Monetary Compensation for Damages, Pt. 4

Dear Rabbi Fried,

I was driving the other day and went over a puddle which splashed muddy water onto a friend, who now has to clean his suit. I offered to pay him, and he said it’s all right; it wasn’t my fault because I didn’t know there was a puddle. I would still like to pay him if Jewish law says I should. Is there a law about this?


Dear Morris,

Jewish law states that, in such a situation, if the driver of the car saw the pedestrian and the puddle, and could have easily avoided splashing him by slowing down or veering away from the puddle, he is liable for damages caused by the splashing of the water (i.e., cleaning the suit). But if he did not notice either the puddle or the pedestrian, he is exempt.

This is based upon a general Talmudic ruling which states, “It’s not the way of one walking along the road to inspect the ground,” as he walks in a normal fashion in the street or public domain. For that reason, says the Talmud, if one left his fruits in the street and someone stepped on them while walking normally and didn’t notice them, he is not liable to pay for the fruits, as he is not obligated to keep checking his steps. On the contrary, the one who put the fruits in the street is considered to have ruined his own fruits by putting them in a place of impending ruin.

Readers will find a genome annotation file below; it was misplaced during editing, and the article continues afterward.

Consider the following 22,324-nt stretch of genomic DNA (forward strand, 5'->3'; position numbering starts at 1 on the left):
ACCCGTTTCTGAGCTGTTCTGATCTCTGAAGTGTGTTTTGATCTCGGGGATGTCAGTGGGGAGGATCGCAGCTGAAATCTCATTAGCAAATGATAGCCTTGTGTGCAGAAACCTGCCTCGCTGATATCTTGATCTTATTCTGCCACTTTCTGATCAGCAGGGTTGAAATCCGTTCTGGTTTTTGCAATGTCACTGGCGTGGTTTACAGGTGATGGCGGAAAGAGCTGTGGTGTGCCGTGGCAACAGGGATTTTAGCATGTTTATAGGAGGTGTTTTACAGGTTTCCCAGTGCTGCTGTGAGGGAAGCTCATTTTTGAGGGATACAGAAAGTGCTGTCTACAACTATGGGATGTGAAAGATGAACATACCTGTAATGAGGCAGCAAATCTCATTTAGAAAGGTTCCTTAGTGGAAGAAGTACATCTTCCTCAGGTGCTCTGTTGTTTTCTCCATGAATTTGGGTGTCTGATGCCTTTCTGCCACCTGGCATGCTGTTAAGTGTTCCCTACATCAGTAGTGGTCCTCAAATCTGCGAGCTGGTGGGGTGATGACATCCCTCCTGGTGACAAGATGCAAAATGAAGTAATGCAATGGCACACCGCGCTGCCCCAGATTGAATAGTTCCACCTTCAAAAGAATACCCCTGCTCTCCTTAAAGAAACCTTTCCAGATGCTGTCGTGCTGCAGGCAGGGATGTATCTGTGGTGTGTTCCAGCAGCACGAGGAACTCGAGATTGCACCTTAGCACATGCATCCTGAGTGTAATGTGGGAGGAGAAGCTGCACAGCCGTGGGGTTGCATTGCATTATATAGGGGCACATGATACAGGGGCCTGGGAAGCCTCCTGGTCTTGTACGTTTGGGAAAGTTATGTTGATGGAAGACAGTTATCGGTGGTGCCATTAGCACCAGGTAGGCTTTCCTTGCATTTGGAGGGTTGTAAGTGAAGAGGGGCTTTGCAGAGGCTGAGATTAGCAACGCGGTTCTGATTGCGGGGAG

Here the case is slightly different, as one doesn’t have the right to leave their fruits in the street, but the pedestrian has as much right to walk along the street as does the car to drive upon it. However, since the driver of the car is not considered to be negligent as long as he was driving within the normal speed limit and didn’t notice the puddle, and wasn’t obligated to look for it, the authorities of Jewish law have ruled that he is exempt from an obligation to pay.

This is only as far as the obligation goes. Certainly, if the other person is upset and asking to be compensated and one would like to go above the letter of the law and pay anyway, this would affect a Kiddush HaShem, a sanctification of the name of G-d. In your case that the person is not asking this and is not upset, you have no obligation under Jewish law to do so. This being said, if it was a rainy day and there’s reason to assume there might be puddles in the street, the ruling could be different, so best you consult with a rabbi well-versed in monetary matters to discuss the details of your situation.


Rabbi Yerachmiel Fried

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